“Mental Health Services in Malta”: A Position Paper
9th October, 2016
Contents of Paper
The Burden of mental ill health in Malta is borne primarily by the individual and the family, but additionally by the workplace, the health services and society at large; however, the current mental health care system is archaic, poorly structured, isolated from the general health care services, largely ignores the needs of the individual and contributes to stigmatisation and social marginalization.
Richmond Foundation, the Mental Health Association, the Maltese Association of Psychiatry and the Maltese Association of Psychiatric Nurses, respectively representatives of the patient, the caregiver, and the professionals working within the national mental health sector, are in agreement that a thoughtful, holistic and stakeholder-driven reform process is urgently required, and are also in agreement on the goals of the required reform process, as set out in this document.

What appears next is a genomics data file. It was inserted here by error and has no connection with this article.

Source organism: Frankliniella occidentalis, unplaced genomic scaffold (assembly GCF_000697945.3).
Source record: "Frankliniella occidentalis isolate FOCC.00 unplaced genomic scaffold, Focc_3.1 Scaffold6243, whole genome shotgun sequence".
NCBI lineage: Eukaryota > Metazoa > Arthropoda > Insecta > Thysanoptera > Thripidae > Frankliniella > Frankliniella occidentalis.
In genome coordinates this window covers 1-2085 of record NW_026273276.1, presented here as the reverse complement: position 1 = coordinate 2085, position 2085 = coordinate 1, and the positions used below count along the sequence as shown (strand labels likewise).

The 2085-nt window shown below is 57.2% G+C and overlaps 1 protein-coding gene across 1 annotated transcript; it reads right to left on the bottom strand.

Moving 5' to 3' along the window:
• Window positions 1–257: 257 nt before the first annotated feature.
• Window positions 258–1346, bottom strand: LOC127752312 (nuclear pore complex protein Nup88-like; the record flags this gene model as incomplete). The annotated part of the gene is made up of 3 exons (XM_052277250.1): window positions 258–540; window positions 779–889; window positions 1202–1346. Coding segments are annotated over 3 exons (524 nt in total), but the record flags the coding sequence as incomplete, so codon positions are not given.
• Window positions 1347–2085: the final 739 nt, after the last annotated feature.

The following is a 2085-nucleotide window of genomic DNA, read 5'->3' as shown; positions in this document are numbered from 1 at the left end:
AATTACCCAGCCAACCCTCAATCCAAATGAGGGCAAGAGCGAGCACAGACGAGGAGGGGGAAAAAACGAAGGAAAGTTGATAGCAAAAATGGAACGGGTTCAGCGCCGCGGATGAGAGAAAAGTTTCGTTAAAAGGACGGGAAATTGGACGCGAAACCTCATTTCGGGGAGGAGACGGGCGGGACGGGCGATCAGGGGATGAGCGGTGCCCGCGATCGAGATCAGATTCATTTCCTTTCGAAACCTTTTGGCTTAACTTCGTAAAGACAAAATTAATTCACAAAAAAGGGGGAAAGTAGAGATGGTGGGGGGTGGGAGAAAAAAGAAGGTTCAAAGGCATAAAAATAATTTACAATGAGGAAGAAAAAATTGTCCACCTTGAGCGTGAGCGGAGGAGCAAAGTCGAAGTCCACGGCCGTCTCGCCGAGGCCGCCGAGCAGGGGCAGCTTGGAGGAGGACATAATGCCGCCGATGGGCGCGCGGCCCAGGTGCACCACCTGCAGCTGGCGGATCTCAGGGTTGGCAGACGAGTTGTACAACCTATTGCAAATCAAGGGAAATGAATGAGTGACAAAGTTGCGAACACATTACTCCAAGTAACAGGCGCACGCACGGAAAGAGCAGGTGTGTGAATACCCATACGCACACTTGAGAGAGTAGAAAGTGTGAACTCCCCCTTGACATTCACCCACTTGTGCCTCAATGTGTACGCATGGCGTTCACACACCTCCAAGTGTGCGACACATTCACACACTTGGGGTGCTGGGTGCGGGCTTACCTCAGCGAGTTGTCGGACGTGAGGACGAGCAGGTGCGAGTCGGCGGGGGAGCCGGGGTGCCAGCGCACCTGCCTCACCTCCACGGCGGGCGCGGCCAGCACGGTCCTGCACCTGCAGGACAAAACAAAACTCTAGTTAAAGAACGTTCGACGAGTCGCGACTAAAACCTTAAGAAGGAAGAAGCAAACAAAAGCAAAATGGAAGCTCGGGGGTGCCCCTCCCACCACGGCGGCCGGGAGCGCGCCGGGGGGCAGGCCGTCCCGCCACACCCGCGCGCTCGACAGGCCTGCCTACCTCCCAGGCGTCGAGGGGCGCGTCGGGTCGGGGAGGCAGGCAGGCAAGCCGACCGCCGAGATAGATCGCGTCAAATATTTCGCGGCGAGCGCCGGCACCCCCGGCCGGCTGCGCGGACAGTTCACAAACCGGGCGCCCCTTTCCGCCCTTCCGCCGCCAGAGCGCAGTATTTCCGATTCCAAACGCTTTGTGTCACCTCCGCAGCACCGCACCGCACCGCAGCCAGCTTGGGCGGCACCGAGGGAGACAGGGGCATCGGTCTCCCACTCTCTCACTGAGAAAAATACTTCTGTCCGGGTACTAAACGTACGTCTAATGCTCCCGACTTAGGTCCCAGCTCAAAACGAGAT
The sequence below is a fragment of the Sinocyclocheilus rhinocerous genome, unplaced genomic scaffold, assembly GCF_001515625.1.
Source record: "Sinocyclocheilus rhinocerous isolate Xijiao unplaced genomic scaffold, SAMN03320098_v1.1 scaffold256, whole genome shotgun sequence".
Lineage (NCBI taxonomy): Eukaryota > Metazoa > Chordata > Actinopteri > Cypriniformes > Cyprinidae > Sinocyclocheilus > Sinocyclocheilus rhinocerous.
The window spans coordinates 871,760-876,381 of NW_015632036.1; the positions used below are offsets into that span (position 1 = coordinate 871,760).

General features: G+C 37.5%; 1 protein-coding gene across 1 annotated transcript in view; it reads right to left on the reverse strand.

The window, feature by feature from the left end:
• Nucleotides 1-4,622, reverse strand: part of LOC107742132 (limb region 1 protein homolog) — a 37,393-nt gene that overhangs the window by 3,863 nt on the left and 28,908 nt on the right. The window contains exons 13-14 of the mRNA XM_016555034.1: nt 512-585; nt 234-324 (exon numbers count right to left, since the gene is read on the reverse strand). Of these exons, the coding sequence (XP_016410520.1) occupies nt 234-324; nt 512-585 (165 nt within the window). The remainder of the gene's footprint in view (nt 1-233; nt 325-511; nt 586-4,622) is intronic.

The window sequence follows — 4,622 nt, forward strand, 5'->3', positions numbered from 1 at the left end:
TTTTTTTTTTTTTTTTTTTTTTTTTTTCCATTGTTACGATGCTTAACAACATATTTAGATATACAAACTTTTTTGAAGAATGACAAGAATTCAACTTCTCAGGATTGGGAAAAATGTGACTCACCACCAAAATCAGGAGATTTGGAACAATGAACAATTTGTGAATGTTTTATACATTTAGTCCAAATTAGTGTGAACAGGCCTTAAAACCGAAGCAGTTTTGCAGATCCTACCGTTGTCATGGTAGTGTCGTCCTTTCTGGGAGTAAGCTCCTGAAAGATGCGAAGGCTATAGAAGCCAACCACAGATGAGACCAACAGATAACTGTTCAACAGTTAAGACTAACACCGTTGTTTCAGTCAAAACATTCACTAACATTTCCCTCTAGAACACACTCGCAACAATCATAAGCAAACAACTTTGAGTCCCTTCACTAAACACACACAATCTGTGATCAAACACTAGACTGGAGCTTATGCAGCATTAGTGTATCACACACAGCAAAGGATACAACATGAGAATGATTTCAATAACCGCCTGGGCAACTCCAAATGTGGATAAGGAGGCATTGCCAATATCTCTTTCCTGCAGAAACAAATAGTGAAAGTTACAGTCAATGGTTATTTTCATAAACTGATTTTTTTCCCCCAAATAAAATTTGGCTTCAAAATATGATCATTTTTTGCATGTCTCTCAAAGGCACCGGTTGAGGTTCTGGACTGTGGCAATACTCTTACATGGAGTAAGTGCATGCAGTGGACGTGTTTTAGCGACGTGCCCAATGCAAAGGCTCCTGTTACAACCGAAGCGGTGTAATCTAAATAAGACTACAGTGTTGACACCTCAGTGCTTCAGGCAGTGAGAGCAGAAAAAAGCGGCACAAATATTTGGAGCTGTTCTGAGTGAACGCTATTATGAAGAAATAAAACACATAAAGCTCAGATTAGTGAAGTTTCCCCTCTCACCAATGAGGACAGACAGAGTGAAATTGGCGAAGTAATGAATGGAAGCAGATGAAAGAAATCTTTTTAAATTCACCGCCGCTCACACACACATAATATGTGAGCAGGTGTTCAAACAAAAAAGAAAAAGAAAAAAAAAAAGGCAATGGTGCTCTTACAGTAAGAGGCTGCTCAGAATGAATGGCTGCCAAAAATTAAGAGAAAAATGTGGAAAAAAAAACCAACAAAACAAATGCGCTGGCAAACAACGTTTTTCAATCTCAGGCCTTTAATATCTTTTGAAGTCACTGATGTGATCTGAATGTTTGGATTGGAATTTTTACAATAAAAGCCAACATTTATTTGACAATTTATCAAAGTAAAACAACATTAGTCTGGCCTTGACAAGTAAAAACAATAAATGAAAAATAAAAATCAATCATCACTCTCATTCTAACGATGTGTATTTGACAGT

This document outlines the minimum standards which are necessary in order to achieve the lowest acceptable level of mental health care that is expected and available in other socially mature countries. The recommendations in this paper would bring Malta to a position where the needs of people in need of mental health care and their carers can find the professional help that they need and deserve. Furthermore, implementation of these recommendations would allow Maltese mental health professionals to sit at the table with European counterparts and not feel embarrassed to discuss the local situation.